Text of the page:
A second way that this flooding is socially constructed is at the level of meaning. Lots of water in the basement might be a disaster; it might also be an opportunity for some long-overdue cleaning and disposal of various bags and boxes that are now drenched and falling apart. it might be an occasion to curse and complain; it might also be an opportunity to set other work aside and focus on other things for a while. This need not be just an individual-level practice (although the rather Pollyanna-ish narrative that would make lemonade out of the extremely sour lemons involved in a flooded basement is not bloody likely to be widely shared, I don't think); social groups construct and sustain narratives that imprint meaning on events all the time. Indeed, the classification "disaster" itself is obviously the product of a set of meaning-making practices that lend a particular significance to a series of occurrences, since the act of labeling something a "disaster" is a highly charged political one with financial and legal consequences -- and whether something is formally labeled a "disaster" or not has less to do with the events themselves and more with the social procedures through which those events are invested with meaning. Sometimes floods are a disaster; sometimes they aren't; and what makes the difference isn't the characteristics of the flood, but the way that we make the flood meaningful. Hence it's socially constructed. QED.

Now, I think that there's a third way that the current flooding in D.C. is socially constructed, but I suspect that I am about to lose many of those readers who have agreed with the (pretty banal) argument thus far. [Indeed, I'd be very surprised to find anyone who really didn't agree with the argument thus far; it seems pretty cut-and-dried to me.] The reason is because I am about to jump right down the slippery slope that Alejandro over at "Reality Conditions" derides as a kind of anti-scientific relativism. But bear with me, because right after that I'm going to argue that this kind of strictly metaphysical dispute makes no difference, at least not in any practical sense.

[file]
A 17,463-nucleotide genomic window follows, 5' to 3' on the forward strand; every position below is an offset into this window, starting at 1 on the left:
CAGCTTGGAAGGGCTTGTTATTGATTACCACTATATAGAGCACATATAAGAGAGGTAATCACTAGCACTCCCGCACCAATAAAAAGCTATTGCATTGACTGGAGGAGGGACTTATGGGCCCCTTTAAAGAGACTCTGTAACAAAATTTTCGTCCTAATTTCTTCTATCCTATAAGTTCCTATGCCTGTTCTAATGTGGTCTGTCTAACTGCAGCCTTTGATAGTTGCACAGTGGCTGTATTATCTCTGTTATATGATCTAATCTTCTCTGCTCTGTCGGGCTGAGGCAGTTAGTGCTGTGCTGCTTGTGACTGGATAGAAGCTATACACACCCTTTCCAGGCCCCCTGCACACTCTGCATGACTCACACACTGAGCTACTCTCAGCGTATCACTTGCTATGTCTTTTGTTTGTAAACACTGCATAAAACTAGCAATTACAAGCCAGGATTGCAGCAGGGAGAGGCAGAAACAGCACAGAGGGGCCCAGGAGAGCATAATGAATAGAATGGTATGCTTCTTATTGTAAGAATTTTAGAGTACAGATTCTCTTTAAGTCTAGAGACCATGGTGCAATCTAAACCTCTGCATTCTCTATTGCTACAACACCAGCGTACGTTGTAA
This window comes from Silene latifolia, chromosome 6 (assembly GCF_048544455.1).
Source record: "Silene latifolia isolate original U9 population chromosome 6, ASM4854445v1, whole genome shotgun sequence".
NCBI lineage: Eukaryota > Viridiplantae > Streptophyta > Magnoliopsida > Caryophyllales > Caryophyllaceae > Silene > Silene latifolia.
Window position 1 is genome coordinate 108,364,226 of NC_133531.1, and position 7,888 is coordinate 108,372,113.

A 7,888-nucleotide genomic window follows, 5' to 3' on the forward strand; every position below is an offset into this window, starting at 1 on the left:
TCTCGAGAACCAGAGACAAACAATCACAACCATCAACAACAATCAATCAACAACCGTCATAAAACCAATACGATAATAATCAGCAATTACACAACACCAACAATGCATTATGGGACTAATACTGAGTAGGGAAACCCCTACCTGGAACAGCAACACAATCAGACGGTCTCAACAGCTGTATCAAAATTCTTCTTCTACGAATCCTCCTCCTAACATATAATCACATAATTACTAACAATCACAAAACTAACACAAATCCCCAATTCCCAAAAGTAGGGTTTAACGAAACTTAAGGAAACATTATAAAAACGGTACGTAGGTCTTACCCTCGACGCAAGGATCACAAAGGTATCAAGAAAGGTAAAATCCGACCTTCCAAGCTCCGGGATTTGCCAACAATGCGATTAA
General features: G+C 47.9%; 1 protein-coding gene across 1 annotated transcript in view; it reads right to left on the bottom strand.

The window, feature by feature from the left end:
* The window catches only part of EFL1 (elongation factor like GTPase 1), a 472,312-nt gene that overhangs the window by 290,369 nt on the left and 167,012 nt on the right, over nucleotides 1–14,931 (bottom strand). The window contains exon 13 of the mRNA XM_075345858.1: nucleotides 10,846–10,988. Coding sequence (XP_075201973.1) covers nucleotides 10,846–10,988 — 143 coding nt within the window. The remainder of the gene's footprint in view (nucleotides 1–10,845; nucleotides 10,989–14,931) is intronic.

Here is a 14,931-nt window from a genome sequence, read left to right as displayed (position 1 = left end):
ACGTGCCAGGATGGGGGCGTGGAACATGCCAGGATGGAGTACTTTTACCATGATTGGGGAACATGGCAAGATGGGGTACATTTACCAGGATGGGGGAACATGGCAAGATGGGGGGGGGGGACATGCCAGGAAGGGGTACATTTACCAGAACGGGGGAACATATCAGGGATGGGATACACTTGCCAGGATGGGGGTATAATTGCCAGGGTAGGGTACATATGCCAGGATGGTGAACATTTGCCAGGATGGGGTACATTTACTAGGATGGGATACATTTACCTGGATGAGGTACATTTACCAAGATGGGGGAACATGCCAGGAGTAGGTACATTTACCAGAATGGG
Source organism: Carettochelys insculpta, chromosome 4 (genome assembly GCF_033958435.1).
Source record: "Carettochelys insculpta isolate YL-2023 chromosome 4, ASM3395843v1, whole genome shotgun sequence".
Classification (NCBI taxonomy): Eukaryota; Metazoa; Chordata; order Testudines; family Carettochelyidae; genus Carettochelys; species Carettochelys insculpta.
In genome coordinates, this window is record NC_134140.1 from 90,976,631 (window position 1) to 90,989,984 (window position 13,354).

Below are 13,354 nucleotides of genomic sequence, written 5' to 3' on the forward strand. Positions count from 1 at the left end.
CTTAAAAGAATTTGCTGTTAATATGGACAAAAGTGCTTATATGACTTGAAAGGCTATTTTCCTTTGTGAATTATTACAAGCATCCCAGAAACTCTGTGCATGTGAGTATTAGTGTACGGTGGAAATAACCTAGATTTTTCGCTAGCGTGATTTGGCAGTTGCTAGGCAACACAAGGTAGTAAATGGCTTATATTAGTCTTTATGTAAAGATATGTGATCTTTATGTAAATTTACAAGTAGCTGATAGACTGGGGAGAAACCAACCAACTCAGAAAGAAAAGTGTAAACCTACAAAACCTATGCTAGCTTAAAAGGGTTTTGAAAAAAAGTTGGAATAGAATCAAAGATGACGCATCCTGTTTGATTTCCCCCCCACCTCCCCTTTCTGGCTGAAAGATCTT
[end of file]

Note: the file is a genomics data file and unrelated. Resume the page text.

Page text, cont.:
As far as I am concerned, the current flooding in D.C. is socially constructed metaphysically. By this I meant that the fact that we refer to these events in this way, and that we experience them in the way that we experience them, is wholly contingent -- and contingent not on some kind of dispositional essence of dihydrogen monoxide (that is to say, water), but contingent on the various social resources that we use in making the world that we inhabit. This goes beyond the causal kind of social construction, and beyond the meaning kind of social construction; I am instead claiming that there is no essence to the current flooding beyond our construction of the event. It could be a different event (not just the same event with a different meaning) if we were different and if we had different cultural resources to deploy. The social fact that it is a"flooding" and not something else tells us, in the end, a lot about ourselves and nothing whatsoever about "the essence of the world as it really is in itself." There's no outside to get to, no place from which to view the world that isn't already implicated in a process of constructing it, and hence nothing like a final account of the world that would somehow really, really, capture its fundamental ontological character.